Directors Stanley Kubrick and Woody Allen, among others, preferred to record their films' sound tracks in mono.

Monaural LP records were eventually phased out and no longer manufactured after the early 1970s, with a few exceptions. For example, Decca UK had a few double issues until the end of 1970 – the last one being Tom Jones's "I Who Have Nothing"; in Brazil records were released in both mono and stereo as late as 1972.[ citation needed ] During the 1960s it was common for albums to be released as both mono and stereo LPs, occasionally with slight differences between the two (again, detailed information of The Beatles' recordings provides a good example of the differences). This was because many people owned mono record players that were incapable of playing stereo records, as well as the prevalence of AM radio. Because of the limited quantities pressed and alternative mixes of several tracks, the monaural versions of these albums are often valued more highly than their stereo LP counterparts in record-collecting circles today.[ citation needed ]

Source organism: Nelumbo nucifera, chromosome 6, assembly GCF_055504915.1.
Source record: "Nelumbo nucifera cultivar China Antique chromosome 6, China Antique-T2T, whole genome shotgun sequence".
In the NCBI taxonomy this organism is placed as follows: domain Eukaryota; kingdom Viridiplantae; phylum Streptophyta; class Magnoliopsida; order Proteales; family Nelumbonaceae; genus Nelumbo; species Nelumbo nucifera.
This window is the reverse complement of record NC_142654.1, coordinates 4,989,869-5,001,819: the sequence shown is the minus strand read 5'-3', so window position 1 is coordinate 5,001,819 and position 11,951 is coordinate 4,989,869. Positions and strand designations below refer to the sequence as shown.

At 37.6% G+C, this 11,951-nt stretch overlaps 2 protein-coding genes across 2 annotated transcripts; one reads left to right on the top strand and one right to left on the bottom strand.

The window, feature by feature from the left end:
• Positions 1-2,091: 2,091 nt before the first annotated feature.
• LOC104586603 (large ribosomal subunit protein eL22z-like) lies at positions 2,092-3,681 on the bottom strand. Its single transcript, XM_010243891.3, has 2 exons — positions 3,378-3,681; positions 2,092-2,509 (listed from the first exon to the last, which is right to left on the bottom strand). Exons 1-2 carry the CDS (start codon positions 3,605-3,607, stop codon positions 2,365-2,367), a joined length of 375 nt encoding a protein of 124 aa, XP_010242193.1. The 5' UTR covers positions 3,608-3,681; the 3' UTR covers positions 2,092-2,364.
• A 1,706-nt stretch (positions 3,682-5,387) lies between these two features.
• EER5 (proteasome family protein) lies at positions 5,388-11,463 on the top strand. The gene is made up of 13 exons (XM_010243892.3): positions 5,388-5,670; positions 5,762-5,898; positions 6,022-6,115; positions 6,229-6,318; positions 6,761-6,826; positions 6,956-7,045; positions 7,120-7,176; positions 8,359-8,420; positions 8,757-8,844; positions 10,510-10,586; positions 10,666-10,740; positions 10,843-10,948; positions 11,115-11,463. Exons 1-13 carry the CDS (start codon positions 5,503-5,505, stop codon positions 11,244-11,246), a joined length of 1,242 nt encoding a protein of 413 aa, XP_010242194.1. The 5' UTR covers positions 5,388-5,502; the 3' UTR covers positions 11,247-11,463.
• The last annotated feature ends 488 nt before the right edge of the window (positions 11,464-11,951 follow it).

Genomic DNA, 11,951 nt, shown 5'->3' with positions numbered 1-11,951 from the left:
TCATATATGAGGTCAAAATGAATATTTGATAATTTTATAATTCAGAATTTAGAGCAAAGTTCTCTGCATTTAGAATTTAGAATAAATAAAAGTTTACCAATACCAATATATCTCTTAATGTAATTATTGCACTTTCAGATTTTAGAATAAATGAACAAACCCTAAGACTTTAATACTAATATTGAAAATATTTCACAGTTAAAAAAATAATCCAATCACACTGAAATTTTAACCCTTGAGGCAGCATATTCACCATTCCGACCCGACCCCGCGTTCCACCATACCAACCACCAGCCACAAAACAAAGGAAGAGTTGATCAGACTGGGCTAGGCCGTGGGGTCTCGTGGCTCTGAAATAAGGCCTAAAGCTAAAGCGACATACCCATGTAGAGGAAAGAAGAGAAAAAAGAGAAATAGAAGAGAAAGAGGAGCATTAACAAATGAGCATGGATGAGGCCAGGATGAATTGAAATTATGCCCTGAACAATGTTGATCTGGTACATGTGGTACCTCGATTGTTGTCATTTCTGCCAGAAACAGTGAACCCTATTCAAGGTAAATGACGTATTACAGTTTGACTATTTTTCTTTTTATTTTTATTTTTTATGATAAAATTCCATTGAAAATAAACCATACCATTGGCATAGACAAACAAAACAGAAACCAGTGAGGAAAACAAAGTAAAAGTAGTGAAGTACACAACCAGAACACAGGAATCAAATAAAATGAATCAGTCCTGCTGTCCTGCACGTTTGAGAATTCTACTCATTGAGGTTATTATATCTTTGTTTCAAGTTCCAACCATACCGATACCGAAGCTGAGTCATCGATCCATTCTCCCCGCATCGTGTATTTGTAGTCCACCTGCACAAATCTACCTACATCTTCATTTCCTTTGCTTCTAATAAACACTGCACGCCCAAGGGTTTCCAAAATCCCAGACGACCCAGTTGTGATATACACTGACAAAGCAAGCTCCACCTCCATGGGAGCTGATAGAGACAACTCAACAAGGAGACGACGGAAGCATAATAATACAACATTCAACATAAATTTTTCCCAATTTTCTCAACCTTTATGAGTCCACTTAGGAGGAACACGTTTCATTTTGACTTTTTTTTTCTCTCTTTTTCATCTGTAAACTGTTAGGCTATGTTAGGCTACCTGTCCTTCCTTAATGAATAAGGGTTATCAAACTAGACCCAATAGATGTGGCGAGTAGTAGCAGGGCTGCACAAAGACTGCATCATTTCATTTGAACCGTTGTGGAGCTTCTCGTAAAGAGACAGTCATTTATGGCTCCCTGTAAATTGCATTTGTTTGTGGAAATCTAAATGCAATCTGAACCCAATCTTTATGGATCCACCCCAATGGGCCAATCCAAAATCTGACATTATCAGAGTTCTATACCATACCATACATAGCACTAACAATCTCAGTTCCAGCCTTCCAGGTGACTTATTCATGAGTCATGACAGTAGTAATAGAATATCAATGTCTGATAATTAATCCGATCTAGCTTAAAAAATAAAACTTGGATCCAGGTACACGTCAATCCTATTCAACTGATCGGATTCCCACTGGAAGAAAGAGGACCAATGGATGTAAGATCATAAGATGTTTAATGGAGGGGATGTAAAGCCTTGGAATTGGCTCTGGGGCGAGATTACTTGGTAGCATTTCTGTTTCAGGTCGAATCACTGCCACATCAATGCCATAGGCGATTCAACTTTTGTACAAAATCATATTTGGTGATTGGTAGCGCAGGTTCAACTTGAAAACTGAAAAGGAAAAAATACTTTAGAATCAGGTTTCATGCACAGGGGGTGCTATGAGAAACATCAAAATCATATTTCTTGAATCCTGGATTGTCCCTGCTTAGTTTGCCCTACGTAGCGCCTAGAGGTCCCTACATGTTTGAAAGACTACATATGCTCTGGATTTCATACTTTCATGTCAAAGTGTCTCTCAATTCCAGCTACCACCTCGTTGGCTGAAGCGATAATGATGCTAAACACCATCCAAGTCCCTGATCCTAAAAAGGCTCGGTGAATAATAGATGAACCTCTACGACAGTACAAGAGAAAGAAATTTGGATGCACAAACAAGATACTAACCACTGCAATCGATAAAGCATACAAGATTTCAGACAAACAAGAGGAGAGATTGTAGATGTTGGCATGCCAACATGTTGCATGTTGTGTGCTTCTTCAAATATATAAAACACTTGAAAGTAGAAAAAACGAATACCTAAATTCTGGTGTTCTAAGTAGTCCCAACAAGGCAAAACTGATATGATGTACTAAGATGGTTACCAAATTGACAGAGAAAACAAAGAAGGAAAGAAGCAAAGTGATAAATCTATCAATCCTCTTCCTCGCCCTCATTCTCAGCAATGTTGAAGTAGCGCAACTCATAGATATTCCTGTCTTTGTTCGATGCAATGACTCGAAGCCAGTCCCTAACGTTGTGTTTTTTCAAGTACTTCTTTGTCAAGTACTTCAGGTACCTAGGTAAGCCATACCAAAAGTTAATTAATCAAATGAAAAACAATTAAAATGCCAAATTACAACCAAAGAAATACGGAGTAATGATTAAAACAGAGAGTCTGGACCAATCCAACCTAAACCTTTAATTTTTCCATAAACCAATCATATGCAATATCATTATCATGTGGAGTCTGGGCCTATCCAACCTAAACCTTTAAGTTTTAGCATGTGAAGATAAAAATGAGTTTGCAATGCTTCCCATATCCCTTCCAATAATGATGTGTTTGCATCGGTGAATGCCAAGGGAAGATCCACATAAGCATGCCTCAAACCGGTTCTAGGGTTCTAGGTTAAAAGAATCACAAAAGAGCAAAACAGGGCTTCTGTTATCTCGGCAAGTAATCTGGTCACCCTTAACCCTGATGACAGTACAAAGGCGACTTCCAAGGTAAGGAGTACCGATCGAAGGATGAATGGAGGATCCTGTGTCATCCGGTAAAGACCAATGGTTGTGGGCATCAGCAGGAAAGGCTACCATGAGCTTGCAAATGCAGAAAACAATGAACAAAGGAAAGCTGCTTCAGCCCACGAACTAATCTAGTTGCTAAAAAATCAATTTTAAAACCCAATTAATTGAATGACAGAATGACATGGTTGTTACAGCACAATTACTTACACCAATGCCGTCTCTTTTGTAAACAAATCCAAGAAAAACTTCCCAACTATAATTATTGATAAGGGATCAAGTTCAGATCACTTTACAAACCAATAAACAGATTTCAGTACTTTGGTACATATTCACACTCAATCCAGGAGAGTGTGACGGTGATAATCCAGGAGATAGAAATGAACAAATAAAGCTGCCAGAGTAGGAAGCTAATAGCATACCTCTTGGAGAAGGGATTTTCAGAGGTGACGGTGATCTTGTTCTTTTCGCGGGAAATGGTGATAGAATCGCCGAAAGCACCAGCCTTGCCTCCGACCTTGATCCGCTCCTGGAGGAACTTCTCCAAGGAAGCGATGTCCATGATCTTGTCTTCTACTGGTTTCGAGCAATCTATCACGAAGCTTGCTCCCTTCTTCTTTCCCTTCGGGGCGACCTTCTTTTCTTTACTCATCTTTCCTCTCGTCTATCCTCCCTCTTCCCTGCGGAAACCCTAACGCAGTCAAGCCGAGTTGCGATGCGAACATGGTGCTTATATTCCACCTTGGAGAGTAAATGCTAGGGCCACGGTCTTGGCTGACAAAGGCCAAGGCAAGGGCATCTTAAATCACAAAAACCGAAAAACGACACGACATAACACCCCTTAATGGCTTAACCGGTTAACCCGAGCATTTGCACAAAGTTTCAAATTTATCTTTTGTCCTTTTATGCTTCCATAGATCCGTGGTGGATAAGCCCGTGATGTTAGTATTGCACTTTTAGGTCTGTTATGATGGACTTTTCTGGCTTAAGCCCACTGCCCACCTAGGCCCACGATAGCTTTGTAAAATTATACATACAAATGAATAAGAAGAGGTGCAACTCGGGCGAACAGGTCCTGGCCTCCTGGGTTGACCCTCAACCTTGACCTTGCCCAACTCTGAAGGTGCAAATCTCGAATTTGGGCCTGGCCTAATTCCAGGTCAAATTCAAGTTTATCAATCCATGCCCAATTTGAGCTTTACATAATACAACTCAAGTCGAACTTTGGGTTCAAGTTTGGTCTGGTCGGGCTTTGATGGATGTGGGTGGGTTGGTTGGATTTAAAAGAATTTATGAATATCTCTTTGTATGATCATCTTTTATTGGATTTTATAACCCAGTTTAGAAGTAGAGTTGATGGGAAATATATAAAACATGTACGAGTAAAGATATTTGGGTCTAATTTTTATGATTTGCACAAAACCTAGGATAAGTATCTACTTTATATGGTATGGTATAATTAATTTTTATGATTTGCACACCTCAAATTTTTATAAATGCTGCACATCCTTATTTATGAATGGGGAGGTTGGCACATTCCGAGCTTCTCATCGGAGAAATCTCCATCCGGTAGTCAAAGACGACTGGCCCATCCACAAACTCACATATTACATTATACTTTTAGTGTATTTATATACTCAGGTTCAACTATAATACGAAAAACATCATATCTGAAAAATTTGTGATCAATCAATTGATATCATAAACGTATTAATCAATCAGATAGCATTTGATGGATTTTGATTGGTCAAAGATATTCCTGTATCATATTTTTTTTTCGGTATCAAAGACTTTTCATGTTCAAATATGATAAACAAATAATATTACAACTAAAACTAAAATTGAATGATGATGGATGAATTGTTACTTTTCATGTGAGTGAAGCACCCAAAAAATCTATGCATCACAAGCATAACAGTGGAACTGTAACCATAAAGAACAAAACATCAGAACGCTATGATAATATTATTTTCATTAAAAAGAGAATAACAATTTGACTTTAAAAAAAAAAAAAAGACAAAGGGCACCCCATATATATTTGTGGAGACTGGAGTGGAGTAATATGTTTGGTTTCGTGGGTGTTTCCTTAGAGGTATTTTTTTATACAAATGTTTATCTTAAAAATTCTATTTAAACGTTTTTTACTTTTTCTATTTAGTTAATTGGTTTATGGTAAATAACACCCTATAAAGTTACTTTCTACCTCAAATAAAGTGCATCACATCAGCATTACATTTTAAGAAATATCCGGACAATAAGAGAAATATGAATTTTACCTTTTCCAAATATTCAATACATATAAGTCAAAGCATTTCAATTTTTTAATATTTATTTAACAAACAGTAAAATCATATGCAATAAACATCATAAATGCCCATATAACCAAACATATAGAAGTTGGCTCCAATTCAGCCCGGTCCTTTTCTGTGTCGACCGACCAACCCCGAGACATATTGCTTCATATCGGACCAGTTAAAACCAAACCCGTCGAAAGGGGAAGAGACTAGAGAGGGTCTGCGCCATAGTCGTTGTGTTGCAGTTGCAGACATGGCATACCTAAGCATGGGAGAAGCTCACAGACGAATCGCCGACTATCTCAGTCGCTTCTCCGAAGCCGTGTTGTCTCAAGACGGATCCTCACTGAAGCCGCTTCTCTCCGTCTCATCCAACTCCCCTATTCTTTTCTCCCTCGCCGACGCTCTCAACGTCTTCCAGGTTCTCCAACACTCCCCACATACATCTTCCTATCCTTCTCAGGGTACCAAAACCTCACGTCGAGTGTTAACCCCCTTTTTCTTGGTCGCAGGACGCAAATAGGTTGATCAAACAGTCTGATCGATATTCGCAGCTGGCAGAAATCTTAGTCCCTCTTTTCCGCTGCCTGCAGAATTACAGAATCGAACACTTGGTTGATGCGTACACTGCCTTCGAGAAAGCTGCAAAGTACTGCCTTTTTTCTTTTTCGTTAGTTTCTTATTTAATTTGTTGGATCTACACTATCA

On 9 September 2009, The Beatles re-released a remastered box set of their mono output spanning the Please Please Me album to The Beatles (commonly called "The White Album"). The set, simply called The Beatles in Mono , also includes a two-disc summary of the mono singles, B-sides and EP tracks released throughout their career. Also included were five tracks originally mixed for an unissued mono Yellow Submarine EP. Bob Dylan followed suit on 19 October 2010 with The Original Mono Recordings , a box set featuring the mono releases from Bob Dylan (1962) to John Wesley Harding (1967). On 21 November 2011, The Kinks' mono recordings were issued as The Kinks in Mono box set, featuring the releases of the band's albums from Kinks (1964) to Arthur (1969), with three additional CDs of non-album tracks that appeared as singles or EP tracks. When the initial run of the box set sold out, no more were pressed, unlike the Beatles and Dylan sets.